Oilseed Rape, West Kennet
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Panoramic photo by John Willetts ARPS EXPERT Taken 09:48, 11/05/2008 - Views loading...

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Oilseed Rape, West Kennet

The World > Europe > UK > England

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In the summer, fields of bright yellow Oilseed Rape dominate the English countryside. It is not a native crop. It is used mainly in the manufacture of cooking oil.

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Nearby images in England

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A: West Kennet Long Barrow

by Robert Slade, 2.5 km away

West Kennet Long Barrow, inside the burial chamber. 20090104P03 Main Chamber

West Kennet Long Barrow

B: West Kennet Long Barrow Wiltshire

by Sophie Morse, 2.5 km away

This is West Kennet Long Barrow in Wiltshire, it is Neolithic and is over 5,500 years old and is part...

West Kennet Long Barrow Wiltshire

C: Silbury Hill, Avebury - England

by Matthew Kaye, 3.0 km away

Silbury Hill, Largest man-made mound in Europe, Roughly same height as the Egyptian Pyramids. One of ...

Silbury Hill, Avebury - England

D: The Avenue Avebury Wiltshire

by Sophie Morse, 3.9 km away

View of The Avenue, the hill rises northwards towards the main group of megaliths in the village of A...

The Avenue Avebury Wiltshire

E: St. James church, Avebury, England.

by Norm Burns, 4.4 km away

In the grounds of St. James church, in the ancient village of Avebury, Wilshire, deep in the English ...

St. James church, Avebury, England.

F: Avebury Manor Park

by Markus Matern, 4.4 km away

Avebury Manor Park

G: Avebury Church

by Bernhard Vogl, 4.4 km away

Avebury Church

H: Avebury Manor

by Markus Matern, 4.4 km away

Avebury Manor

I: Avebury Cementery

by Bernhard Vogl, 4.4 km away

Avebury Cementery

J: Oliver's Castle

by John Willetts ARPS, 9.1 km away

Windswept Oliver's Castle is situated on the edge of the North Wessex Downs. It is classified as an a...

Oliver's Castle

This panorama was taken in England, Europe

This is an overview of Europe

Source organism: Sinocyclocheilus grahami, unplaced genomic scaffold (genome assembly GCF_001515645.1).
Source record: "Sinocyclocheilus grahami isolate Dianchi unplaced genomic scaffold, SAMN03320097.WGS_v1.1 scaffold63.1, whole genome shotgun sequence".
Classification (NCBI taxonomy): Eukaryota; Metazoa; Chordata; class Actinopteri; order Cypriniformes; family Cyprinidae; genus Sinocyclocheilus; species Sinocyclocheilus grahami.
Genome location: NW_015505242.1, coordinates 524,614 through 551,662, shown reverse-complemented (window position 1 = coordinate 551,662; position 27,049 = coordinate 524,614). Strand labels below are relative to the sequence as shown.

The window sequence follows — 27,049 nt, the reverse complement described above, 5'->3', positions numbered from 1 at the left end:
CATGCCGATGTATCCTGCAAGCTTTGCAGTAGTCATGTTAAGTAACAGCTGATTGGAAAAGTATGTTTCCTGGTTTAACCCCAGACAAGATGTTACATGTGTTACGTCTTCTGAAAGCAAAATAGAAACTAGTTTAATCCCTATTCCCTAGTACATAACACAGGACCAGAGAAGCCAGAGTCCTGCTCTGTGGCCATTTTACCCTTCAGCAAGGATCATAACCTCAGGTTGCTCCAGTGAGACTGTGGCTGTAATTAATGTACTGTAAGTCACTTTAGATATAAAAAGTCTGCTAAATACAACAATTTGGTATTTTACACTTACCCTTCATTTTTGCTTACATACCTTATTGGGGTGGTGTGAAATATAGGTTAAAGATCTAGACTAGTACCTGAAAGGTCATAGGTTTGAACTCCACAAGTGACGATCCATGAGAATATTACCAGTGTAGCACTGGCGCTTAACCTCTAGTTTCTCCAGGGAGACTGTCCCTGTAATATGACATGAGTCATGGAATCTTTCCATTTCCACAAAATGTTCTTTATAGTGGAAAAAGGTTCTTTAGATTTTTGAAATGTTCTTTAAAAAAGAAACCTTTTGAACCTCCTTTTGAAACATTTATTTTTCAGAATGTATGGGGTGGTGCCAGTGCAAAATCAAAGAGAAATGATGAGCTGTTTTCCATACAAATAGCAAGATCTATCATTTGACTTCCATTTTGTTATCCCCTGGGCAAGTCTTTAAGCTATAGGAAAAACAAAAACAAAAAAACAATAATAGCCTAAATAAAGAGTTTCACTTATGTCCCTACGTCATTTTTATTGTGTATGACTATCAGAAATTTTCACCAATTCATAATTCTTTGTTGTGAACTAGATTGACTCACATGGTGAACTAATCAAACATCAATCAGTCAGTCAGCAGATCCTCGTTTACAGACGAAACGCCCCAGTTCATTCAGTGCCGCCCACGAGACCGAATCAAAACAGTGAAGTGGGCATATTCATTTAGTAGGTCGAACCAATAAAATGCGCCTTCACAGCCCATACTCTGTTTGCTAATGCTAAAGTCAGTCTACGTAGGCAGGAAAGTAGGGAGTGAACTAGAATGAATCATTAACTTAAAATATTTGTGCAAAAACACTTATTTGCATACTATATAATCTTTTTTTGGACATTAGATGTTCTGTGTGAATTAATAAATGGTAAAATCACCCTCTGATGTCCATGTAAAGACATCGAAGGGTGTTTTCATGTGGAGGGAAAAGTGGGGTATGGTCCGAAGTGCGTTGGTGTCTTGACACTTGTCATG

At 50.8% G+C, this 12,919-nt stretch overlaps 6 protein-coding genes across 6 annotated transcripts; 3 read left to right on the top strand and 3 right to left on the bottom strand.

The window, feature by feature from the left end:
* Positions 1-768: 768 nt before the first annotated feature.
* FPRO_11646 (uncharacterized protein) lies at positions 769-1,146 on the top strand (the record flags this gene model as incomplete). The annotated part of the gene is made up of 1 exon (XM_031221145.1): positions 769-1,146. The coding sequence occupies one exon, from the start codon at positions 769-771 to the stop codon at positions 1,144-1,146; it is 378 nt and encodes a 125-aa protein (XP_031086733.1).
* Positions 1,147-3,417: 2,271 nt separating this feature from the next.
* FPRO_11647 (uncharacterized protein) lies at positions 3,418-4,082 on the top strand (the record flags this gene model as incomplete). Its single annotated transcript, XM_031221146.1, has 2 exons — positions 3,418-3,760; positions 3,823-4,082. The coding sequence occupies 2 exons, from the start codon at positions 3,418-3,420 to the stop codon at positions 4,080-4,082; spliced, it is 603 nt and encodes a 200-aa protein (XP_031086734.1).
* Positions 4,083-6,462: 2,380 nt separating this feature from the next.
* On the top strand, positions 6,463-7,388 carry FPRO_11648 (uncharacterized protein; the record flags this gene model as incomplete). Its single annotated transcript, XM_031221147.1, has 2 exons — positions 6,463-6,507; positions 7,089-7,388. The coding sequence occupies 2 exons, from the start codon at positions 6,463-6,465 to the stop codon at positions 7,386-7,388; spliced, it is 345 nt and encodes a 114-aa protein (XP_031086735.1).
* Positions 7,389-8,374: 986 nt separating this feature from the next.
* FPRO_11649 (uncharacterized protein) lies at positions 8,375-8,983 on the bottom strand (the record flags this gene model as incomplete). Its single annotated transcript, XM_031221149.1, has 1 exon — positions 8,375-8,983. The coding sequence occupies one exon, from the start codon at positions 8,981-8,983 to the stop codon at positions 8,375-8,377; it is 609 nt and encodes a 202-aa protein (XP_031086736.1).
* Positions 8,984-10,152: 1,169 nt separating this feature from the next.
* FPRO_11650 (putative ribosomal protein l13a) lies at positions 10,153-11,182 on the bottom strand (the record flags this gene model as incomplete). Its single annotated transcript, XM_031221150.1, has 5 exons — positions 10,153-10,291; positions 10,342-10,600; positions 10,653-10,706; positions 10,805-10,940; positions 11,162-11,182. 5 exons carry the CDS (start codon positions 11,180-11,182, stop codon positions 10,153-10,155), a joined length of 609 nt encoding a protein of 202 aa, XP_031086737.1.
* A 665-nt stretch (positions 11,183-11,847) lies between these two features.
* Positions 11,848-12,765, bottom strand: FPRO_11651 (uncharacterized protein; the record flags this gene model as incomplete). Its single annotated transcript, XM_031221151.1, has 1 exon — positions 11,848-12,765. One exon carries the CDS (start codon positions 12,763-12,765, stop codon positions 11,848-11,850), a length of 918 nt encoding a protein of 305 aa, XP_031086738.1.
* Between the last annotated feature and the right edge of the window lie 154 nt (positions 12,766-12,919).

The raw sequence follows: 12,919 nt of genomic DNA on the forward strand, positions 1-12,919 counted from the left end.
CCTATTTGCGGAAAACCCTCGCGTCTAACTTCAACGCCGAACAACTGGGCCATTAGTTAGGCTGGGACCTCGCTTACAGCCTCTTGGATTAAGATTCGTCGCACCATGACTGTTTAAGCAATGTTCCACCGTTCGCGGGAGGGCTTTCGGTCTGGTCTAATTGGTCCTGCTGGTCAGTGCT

Europe is generally agreed to be the birthplace of western culture, including such legendary innovations as the democratic nation-state, football and tomato sauce.

The word Europe comes from the Greek goddess Europa, who was kidnapped by Zeus and plunked down on the island of Crete. Europa gradually changed from referring to mainland Greece until it extended finally to include Norway and Russia.

Don't be confused that Europe is called a continent without looking like an island, the way the other continents do. It's okay. The Ural mountains have steadily been there to divide Europe from Asia for the last 250 million years. Russia technically inhabits "Eurasia".

Europe is presently uniting into one political and economic zone with a common currency called the Euro. The European Union originated in 1993 and is now composed of 27 member states. Its headquarters is in Brussels, Belgium.

Do not confuse the EU with the Council of Europe, which has 47 member states and dates to 1949. These two bodies share the same flag, national anthem, and mission of integrating Europe. The headquarters of the Council are located in Strasbourg, France, and it is most famous for its European Court of Human Rights.

In spite of these two bodies, there is still no single Constitution or set of laws applying to all the countries of Europe. Debate rages over the role of the EU in regards to national sovereignty. As of January 2009, the Lisbon Treaty is the closest thing to a European Constitution, yet it has not been approved by all the EU states. 

Text by Steve Smith.

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